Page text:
The 2023 AAFCA Awards will give black filmmakers a moment to be heard

Winners Angela Bassett, Viola Davis, Danielle Deadwyler and more talked about finding the humanity in the roles — and finding an audience for black stories.

Awards season gives many stars a chance to see and be seen, but the honorees at this year’s African American Critics Association Awards — many of whom were within reach of an Oscar nomination — felt heard and recognized.

Angela Bassett at the Four Seasons Beverly Wilshire hotel to accept the award for Best Supporting Actress, the “Black Panther: Wakanda Forever” star acknowledged her current Oscar nominations, saying, “During awards season, I’ve often been asked what these nominations mean. and awards mean that to me. A lot of people don’t realize that even though I’ve been able to work quite a lot, I’ve been a candidate for 29 years now.”

Listening to the awards season chatter, many attribute Bassett’s losses at the BAFTA Awards and SAG Awards — after winning Best Supporting Actress at the Golden Globes and Critics Choice Awards — in part to the perception that she’s already an Oscar winner. on tour. Tina Turner’s role in What’s Love Got To Do With It? in the movie.

“Thank God for Rosa Parks, Betty Shabazz and Coretta Scott King,” the actress said, listing other roles that would have earned her award nominations by today’s standards. But even though more than a handful of black actresses have won the Best Supporting Actress Oscar over the decades, there are still plenty of black Hollywood icons who have never been recognized.

“Thanks to giants like Rosalind Cash, Ruby Dee, Diahann Carroll, Cicely Tyson. Their resilience gave me hope and what I needed to keep going, to keep pushing, no matter the adversity, no matter the uncertainty, no matter the doubt,” Bassett said, highlighting some of the actresses who have broken new ground for Black. performers, none of whom are Oscar winners. “Even today, as I stand on their broad and bold ancient shoulders, I thank them for their sacrifice, their willingness to stand up where they were most likely told to stand back. Their courage in defying the limitations of the representation of black womanhood to create a new paradigm of what it meant to be a black actress in Hollywood.”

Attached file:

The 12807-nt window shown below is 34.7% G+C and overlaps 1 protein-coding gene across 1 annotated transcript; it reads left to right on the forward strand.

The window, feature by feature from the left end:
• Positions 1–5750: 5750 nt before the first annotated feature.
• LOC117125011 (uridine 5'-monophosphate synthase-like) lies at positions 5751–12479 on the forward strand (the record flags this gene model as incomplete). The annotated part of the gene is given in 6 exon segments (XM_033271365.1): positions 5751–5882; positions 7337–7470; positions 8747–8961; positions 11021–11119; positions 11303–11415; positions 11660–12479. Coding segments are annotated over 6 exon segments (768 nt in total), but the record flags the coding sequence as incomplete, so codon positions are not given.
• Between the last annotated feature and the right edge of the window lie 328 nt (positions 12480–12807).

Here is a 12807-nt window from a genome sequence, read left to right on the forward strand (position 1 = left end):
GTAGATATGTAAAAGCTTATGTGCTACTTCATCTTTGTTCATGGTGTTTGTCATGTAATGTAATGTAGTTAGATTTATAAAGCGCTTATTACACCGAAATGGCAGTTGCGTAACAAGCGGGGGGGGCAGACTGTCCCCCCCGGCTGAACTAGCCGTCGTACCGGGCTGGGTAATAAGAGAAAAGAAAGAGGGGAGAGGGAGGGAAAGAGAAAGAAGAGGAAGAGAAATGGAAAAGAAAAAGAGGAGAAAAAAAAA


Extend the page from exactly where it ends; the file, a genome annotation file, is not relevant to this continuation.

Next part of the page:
Viola Davis, Julius Tennon, Cathy Schulman

Viola Davis, Julius Tennon, Cathy Schulman at the 14th Annual African American Film Critics Awards.

Sherry Determan

Viola Davis, who won best picture for “The Woman King,” shared a similar sentiment, saying she hopes her acting legacy will expand the reach of black stories. “I understand that any story that’s told with black people, we all want to be strong. We all want to take beautiful pictures. But I think the bravest thing we can do is to show pictures that are also not so pretty. Because by showing these images, we’re saying that we’re part of the human family,” said the Oscar winner, lightly touching on the controversy surrounding the Atlantic slave trade in the historical epic. “Our job, as always, is to show who we are in our private lives. We must continue to do this. We must continue to be messy. I feel like it’s my privilege for life to be messy and beautifully messy.”

“Till” star Danielle Deadwyler, whose Oscar win sparked plenty of controversy, also encouraged moviegoers not to give a movie a chance just because of its challenging subject matter in her AAFCA Best Actress acceptance speech. “It cannot be repeated enough that the forces that seek to exclude our work, the fingerprints of our hands in this place, still exist. They are toxic, old and tired in their infection tactics, yet we are (their antidote),” Deadwyler said. “We watch horror films with the encouragement of a caring critic and continue to share them.”

The special Beacon Award show also featured Will Smith, along with “Emancipation” director Antoine Fuqua. While he refrained from making any explicit references to his post-slap year, he did talk about Fuqua and the Apple TV+ studio exceeding his expectations. “It was the first time I heard from a studio, ‘The story is more important than how much it costs to make it,'” he said, before hammering home the point. “So then we added a few more things that we wanted to do — they make iPhones, they can do it.”

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